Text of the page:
Mar 092009
Authors: Scott Callahan

In an effort to enhance student advising and integrate undergraduate and graduate students with professors, two campus services will become roommates, each moving to the former Music Building on the Oval during spring break.

Because of the move, the Center for Advising and Student Achievement and The Institute for Learning and Teaching will accommodate more services in one place rather than being spread throughout campus, said CASA Director Gaye DiGregorio.

“It’s a much nicer facility; it can integrate services (better than) in the past,” DiGregorio said. “The Oval has a lot of historic background.”

Director of TILT and Vice Provost Mike Palmquist said that the new facility will focus more on learning and teaching in one collective place. The services and atmosphere will help transition students from high school through college and beyond.

“The (Great Hall is) big enough to play basketball in,” Palmquist said. “It will create an attractive space for students to come in.”

TILT, which brings together students and teachers, will be moving from their old offices in the basement of the Clark A Building. CASA, whose services range from undeclared advising to retention, will be moving from Aylesworth Hall.

The move was originally planned to be at the beginning of spring semester but was delayed until spring break because campus will be less busy during the week.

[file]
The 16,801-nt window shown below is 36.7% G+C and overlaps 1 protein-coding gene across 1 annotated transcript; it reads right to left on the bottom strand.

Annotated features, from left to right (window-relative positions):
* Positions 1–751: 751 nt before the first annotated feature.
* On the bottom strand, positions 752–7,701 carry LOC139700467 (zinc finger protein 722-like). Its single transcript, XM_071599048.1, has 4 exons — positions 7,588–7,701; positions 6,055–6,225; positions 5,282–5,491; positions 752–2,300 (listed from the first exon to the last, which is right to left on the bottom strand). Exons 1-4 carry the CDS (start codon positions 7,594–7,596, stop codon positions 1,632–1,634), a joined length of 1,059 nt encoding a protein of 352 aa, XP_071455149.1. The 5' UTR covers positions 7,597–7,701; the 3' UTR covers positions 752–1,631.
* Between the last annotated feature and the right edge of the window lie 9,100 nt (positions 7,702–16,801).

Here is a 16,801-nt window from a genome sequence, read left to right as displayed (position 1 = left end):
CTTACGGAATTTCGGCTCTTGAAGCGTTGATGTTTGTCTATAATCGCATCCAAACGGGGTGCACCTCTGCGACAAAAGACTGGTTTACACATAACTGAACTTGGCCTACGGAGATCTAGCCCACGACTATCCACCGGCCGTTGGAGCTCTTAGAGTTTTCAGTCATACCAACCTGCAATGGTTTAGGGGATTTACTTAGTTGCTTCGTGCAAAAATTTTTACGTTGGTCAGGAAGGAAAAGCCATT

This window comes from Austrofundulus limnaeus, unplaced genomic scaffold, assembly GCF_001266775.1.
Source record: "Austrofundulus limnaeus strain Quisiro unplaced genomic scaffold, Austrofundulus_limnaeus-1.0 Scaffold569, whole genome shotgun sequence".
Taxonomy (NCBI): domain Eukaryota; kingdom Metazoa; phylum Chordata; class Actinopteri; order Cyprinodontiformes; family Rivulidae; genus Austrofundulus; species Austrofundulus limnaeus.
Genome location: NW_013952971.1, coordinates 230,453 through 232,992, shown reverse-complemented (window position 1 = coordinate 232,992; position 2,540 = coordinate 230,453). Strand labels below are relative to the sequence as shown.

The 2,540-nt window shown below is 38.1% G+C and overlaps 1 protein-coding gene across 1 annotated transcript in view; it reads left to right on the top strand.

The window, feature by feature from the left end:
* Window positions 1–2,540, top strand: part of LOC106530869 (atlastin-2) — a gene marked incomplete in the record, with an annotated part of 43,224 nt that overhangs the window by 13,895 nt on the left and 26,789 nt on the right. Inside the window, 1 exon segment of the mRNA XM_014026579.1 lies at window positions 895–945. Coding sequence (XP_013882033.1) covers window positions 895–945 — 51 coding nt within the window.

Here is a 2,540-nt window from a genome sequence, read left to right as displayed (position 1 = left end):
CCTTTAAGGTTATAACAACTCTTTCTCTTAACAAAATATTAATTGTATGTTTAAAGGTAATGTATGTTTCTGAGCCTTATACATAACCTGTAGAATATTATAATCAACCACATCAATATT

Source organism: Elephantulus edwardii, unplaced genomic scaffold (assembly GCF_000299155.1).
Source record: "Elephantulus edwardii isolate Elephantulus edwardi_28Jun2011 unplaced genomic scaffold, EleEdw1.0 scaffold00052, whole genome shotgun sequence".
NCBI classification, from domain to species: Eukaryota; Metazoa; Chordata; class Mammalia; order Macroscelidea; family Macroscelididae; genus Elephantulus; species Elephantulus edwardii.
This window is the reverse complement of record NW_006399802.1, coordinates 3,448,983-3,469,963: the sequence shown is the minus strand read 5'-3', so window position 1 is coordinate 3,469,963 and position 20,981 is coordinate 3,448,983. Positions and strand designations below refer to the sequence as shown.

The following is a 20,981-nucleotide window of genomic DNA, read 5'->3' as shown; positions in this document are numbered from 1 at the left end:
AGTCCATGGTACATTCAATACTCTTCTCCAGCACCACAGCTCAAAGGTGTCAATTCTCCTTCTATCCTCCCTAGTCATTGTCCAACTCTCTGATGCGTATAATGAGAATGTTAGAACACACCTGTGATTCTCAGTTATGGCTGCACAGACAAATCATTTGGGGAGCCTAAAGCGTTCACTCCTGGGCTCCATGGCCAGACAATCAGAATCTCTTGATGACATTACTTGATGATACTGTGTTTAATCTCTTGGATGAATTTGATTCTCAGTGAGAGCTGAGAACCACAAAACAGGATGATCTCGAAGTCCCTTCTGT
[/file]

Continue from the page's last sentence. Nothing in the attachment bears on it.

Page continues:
When students return from break, the building should be up and running, Palmquist said, but only the Great Hall, TILT and CASA will be available. The building will become fully functional with classrooms, tutors and advisors next fall.

The building was originally built as the University Library, but later transitioned into the Music Building. Since the Music Department’s departure to the University Center for the Arts last fall, the building is slated to use for student services.

Palmquist said the new facilities will implement new, advanced technologies, including a three-dimensional projection system.

“We will pioneer new learning techniques,” Palmquist said. “There will be a synergy between people working in different organizations.”

Despite hard economic times, the plan to move the organizations has been in the works four years. Palmquist said that this type of facility has been a goal for the university for over two decades.

“I think this shows the university’s mission to support learning and teaching,” Palmquist said.

Funding for the project comes via the university and one private donation.

The new facility and services will require a large number of student employees, DeGregorio said, and despite CASA’s more than 100 student employees, the two organizations will need to expand to maintain operation hours.

Staff writer Scott Callahan can be reached at

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